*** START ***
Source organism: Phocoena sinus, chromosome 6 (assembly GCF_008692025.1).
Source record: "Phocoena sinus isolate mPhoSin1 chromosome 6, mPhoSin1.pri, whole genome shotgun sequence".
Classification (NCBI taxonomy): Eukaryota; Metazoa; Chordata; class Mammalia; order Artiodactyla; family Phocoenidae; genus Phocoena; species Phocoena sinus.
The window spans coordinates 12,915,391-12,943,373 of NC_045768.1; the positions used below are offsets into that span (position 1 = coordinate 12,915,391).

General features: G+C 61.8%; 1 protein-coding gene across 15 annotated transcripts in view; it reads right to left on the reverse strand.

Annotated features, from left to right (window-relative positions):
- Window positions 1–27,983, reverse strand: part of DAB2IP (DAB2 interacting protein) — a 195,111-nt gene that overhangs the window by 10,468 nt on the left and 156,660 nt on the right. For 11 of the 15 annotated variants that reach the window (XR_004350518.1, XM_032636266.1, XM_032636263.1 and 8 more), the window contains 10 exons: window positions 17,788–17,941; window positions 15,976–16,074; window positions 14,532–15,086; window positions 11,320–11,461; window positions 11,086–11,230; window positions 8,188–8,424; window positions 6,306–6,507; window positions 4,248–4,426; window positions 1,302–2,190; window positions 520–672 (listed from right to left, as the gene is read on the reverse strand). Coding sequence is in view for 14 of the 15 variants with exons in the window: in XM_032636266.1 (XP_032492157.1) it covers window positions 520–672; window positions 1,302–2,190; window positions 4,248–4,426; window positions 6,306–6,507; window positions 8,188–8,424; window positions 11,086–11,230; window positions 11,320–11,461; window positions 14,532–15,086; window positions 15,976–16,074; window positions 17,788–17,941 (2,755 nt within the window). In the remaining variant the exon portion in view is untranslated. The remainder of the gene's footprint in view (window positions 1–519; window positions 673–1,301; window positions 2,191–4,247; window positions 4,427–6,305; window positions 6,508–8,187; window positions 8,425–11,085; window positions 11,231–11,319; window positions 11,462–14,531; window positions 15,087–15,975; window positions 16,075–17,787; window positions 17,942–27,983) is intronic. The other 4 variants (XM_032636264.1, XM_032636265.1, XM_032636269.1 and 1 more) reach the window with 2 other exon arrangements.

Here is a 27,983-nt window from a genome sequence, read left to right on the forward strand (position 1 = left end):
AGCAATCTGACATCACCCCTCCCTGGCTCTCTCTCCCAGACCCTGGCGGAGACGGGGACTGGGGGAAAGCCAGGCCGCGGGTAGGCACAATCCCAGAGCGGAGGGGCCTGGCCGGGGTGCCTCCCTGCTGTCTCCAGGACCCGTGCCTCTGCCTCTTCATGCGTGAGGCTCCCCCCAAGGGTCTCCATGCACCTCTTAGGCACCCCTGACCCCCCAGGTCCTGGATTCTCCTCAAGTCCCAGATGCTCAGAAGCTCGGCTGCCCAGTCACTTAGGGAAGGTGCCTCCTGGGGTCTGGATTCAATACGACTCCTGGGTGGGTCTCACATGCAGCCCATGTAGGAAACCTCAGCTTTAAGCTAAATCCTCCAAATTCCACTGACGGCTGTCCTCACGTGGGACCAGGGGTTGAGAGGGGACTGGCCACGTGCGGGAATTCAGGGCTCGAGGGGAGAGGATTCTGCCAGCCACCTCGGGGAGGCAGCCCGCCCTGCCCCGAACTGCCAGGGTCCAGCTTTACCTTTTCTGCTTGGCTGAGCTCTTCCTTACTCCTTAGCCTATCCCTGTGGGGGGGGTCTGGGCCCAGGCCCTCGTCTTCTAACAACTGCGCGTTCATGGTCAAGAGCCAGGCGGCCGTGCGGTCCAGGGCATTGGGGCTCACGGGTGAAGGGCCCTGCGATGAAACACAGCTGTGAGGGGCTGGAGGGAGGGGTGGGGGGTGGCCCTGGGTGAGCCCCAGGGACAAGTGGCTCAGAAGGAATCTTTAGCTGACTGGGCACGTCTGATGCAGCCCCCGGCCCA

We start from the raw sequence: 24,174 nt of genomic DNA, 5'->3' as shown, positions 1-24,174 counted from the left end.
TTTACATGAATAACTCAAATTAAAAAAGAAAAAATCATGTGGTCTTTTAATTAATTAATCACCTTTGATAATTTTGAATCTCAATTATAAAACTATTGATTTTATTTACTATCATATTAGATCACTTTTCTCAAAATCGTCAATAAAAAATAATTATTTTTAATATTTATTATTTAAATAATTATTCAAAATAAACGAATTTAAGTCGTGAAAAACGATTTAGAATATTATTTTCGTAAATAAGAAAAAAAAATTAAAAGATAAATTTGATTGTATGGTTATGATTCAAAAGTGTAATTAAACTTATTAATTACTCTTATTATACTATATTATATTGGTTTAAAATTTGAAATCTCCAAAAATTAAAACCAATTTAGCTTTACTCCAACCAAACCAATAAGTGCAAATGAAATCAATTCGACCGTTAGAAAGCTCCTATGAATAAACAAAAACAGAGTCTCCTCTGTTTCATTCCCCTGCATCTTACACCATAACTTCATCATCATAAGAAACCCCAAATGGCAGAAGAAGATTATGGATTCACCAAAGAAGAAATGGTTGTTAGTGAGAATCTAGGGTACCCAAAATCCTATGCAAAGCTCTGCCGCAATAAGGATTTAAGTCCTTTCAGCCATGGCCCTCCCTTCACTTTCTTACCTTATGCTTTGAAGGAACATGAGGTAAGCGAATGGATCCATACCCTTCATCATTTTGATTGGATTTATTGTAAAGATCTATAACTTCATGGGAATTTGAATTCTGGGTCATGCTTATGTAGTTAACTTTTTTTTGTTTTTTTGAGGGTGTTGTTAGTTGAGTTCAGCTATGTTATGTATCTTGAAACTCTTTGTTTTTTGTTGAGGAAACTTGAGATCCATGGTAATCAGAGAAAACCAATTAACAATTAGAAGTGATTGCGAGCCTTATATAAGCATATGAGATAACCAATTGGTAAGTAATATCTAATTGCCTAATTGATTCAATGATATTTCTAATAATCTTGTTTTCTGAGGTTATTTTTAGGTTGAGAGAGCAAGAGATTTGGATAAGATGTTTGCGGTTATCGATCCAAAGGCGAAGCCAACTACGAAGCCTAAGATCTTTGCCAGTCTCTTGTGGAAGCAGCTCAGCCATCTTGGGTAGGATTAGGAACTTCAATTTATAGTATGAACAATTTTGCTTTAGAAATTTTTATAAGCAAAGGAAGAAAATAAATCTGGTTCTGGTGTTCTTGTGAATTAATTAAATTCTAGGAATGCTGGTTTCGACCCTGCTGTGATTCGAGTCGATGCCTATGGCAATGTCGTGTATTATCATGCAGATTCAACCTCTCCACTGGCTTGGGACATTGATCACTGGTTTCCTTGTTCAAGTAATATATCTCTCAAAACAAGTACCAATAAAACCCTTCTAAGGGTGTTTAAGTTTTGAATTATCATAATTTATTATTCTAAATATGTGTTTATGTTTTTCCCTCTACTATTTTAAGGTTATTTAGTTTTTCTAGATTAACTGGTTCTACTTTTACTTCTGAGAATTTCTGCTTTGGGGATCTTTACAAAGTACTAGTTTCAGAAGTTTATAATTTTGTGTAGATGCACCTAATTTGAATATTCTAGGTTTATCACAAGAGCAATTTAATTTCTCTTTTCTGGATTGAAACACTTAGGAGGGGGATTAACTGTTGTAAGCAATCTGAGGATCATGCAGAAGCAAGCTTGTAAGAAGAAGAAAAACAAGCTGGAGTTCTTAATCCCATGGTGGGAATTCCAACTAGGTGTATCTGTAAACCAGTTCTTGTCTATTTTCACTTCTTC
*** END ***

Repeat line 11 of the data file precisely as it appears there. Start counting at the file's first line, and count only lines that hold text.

TTTACATGAATAACTCAAATTAAAAAAGAAAAAATCATGTGGTCTTTTAATTAATTAATCACCTTTGATAATTTTGAATCTCAATTATAAAACTATTGATTTTATTTACTATCATATTAGATCACTTTTCTCAAAATCGTCAATAAAAAATAATTATTTTTAATATTTATTATTTAAATAATTATTCAAAATAAACGAATTTAAGTCGTGAAAAACGATTTAGAATATTATTTTCGTAAATAAGAAAAAAAAATTAAAAGATAAATTTGATTGTATGGTTATGATTCAAAAGTGTAATTAAACTTATTAATTACTCTTATTATACTATATTATATTGGTTTAAAATTTGAAATCTCCAAAAATTAAAACCAATTTAGCTTTACTCCAACCAAACCAATAAGTGCAAATGAAATCAATTCGACCGTTAGAAAGCTCCTATGAATAAACAAAAACAGAGTCTCCTCTGTTTCATTCCCCTGCATCTTACACCATAACTTCATCATCATAAGAAACCCCAAATGGCAGAAGAAGATTATGGATTCACCAAAGAAGAAATGGTTGTTAGTGAGAATCTAGGGTACCCAAAATCCTATGCAAAGCTCTGCCGCAATAAGGATTTAAGTCCTTTCAGCCATGGCCCTCCCTTCACTTTCTTACCTTATGCTTTGAAGGAACATGAGGTAAGCGAATGGATCCATACCCTTCATCATTTTGATTGGATTTATTGTAAAGATCTATAACTTCATGGGAATTTGAATTCTGGGTCATGCTTATGTAGTTAACTTTTTTTTGTTTTTTTGAGGGTGTTGTTAGTTGAGTTCAGCTATGTTATGTATCTTGAAACTCTTTGTTTTTTGTTGAGGAAACTTGAGATCCATGGTAATCAGAGAAAACCAATTAACAATTAGAAGTGATTGCGAGCCTTATATAAGCATATGAGATAACCAATTGGTAAGTAATATCTAATTGCCTAATTGATTCAATGATATTTCTAATAATCTTGTTTTCTGAGGTTATTTTTAGGTTGAGAGAGCAAGAGATTTGGATAAGATGTTTGCGGTTATCGATCCAAAGGCGAAGCCAACTACGAAGCCTAAGATCTTTGCCAGTCTCTTGTGGAAGCAGCTCAGCCATCTTGGGTAGGATTAGGAACTTCAATTTATAGTATGAACAATTTTGCTTTAGAAATTTTTATAAGCAAAGGAAGAAAATAAATCTGGTTCTGGTGTTCTTGTGAATTAATTAAATTCTAGGAATGCTGGTTTCGACCCTGCTGTGATTCGAGTCGATGCCTATGGCAATGTCGTGTATTATCATGCAGATTCAACCTCTCCACTGGCTTGGGACATTGATCACTGGTTTCCTTGTTCAAGTAATATATCTCTCAAAACAAGTACCAATAAAACCCTTCTAAGGGTGTTTAAGTTTTGAATTATCATAATTTATTATTCTAAATATGTGTTTATGTTTTTCCCTCTACTATTTTAAGGTTATTTAGTTTTTCTAGATTAACTGGTTCTACTTTTACTTCTGAGAATTTCTGCTTTGGGGATCTTTACAAAGTACTAGTTTCAGAAGTTTATAATTTTGTGTAGATGCACCTAATTTGAATATTCTAGGTTTATCACAAGAGCAATTTAATTTCTCTTTTCTGGATTGAAACACTTAGGAGGGGGATTAACTGTTGTAAGCAATCTGAGGATCATGCAGAAGCAAGCTTGTAAGAAGAAGAAAAACAAGCTGGAGTTCTTAATCCCATGGTGGGAATTCCAACTAGGTGTATCTGTAAACCAGTTCTTGTCTATTTTCACTTCTTC